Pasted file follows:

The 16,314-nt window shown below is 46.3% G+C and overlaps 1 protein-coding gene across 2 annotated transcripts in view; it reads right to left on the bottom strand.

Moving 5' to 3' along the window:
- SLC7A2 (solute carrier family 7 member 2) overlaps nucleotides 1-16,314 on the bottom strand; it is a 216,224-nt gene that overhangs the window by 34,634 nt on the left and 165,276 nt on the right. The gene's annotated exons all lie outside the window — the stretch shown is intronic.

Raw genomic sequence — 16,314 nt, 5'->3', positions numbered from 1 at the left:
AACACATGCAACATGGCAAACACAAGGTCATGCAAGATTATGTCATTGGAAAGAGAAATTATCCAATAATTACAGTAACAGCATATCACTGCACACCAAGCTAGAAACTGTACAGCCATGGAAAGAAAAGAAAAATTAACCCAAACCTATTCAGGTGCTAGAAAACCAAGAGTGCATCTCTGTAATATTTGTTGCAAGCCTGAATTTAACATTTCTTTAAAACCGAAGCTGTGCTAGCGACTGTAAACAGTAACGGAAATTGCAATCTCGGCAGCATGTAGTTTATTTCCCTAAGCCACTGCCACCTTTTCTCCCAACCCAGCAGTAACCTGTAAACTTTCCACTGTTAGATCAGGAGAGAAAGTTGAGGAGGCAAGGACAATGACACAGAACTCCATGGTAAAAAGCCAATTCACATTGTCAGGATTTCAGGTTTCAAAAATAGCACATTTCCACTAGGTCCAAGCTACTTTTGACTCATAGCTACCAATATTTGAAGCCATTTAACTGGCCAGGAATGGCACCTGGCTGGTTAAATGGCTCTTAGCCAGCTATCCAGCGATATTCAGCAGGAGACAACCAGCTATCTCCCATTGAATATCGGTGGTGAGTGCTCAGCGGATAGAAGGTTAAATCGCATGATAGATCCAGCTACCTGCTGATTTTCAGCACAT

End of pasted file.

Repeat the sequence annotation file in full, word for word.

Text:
The 16,314-nt window shown below is 46.3% G+C and overlaps 1 protein-coding gene across 2 annotated transcripts in view; it reads right to left on the bottom strand.

Moving 5' to 3' along the window:
- SLC7A2 (solute carrier family 7 member 2) overlaps nucleotides 1-16,314 on the bottom strand; it is a 216,224-nt gene that overhangs the window by 34,634 nt on the left and 165,276 nt on the right. The gene's annotated exons all lie outside the window — the stretch shown is intronic.

Raw genomic sequence — 16,314 nt, 5'->3', positions numbered from 1 at the left:
AACACATGCAACATGGCAAACACAAGGTCATGCAAGATTATGTCATTGGAAAGAGAAATTATCCAATAATTACAGTAACAGCATATCACTGCACACCAAGCTAGAAACTGTACAGCCATGGAAAGAAAAGAAAAATTAACCCAAACCTATTCAGGTGCTAGAAAACCAAGAGTGCATCTCTGTAATATTTGTTGCAAGCCTGAATTTAACATTTCTTTAAAACCGAAGCTGTGCTAGCGACTGTAAACAGTAACGGAAATTGCAATCTCGGCAGCATGTAGTTTATTTCCCTAAGCCACTGCCACCTTTTCTCCCAACCCAGCAGTAACCTGTAAACTTTCCACTGTTAGATCAGGAGAGAAAGTTGAGGAGGCAAGGACAATGACACAGAACTCCATGGTAAAAAGCCAATTCACATTGTCAGGATTTCAGGTTTCAAAAATAGCACATTTCCACTAGGTCCAAGCTACTTTTGACTCATAGCTACCAATATTTGAAGCCATTTAACTGGCCAGGAATGGCACCTGGCTGGTTAAATGGCTCTTAGCCAGCTATCCAGCGATATTCAGCAGGAGACAACCAGCTATCTCCCATTGAATATCGGTGGTGAGTGCTCAGCGGATAGAAGGTTAAATCGCATGATAGATCCAGCTACCTGCTGATTTTCAGCACAT